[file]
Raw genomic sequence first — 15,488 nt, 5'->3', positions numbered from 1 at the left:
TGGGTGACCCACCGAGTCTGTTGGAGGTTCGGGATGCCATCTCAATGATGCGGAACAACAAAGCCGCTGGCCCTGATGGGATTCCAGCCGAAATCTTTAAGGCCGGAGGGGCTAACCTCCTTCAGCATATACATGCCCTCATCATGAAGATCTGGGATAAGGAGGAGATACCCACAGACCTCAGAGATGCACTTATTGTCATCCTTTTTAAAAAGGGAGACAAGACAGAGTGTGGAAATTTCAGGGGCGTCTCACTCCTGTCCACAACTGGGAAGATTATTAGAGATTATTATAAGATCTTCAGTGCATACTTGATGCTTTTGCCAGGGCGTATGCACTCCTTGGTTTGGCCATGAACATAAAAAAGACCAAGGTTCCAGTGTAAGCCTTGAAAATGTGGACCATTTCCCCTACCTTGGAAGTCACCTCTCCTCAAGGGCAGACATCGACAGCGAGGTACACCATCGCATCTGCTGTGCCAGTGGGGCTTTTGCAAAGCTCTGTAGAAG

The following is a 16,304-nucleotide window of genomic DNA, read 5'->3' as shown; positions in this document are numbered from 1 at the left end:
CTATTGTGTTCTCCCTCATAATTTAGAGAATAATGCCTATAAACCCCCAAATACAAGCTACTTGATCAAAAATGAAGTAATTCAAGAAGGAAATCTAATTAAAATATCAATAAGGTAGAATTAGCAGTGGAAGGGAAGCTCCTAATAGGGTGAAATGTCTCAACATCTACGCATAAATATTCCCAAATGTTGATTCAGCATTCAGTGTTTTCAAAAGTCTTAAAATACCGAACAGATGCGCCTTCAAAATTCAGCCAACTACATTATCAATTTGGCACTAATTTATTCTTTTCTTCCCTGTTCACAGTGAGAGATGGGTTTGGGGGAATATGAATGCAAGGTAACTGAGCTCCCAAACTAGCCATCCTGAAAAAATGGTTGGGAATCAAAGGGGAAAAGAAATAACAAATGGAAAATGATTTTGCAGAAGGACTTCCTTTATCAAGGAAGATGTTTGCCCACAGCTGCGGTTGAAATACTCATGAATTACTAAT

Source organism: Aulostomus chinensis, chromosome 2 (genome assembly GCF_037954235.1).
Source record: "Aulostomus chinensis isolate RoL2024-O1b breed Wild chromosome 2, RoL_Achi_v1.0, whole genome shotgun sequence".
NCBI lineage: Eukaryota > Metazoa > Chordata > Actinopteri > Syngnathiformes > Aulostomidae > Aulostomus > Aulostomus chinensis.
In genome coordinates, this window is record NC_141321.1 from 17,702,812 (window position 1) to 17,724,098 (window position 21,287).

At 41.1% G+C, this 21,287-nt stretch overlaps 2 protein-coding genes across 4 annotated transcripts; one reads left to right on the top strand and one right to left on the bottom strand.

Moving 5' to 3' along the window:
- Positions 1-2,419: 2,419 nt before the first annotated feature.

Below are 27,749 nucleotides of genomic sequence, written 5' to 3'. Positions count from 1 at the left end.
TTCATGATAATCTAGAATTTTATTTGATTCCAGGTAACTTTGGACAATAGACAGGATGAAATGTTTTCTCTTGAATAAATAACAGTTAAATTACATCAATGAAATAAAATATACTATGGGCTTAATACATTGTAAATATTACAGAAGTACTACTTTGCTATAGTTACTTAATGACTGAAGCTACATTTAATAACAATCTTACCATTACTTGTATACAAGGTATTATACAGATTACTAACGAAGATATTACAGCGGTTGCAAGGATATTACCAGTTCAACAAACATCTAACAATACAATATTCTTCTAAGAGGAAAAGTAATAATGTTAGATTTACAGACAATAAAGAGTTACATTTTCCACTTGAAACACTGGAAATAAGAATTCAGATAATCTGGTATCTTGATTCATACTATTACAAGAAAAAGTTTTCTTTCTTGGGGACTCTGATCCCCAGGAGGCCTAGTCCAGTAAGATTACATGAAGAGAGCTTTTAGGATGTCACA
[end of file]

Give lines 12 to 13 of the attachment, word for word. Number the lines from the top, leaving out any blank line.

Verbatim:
Below are 27,749 nucleotides of genomic sequence, written 5' to 3'. Positions count from 1 at the left end.
TTCATGATAATCTAGAATTTTATTTGATTCCAGGTAACTTTGGACAATAGACAGGATGAAATGTTTTCTCTTGAATAAATAACAGTTAAATTACATCAATGAAATAAAATATACTATGGGCTTAATACATTGTAAATATTACAGAAGTACTACTTTGCTATAGTTACTTAATGACTGAAGCTACATTTAATAACAATCTTACCATTACTTGTATACAAGGTATTATACAGATTACTAACGAAGATATTACAGCGGTTGCAAGGATATTACCAGTTCAACAAACATCTAACAATACAATATTCTTCTAAGAGGAAAAGTAATAATGTTAGATTTACAGACAATAAAGAGTTACATTTTCCACTTGAAACACTGGAAATAAGAATTCAGATAATCTGGTATCTTGATTCATACTATTACAAGAAAAAGTTTTCTTTCTTGGGGACTCTGATCCCCAGGAGGCCTAGTCCAGTAAGATTACATGAAGAGAGCTTTTAGGATGTCACA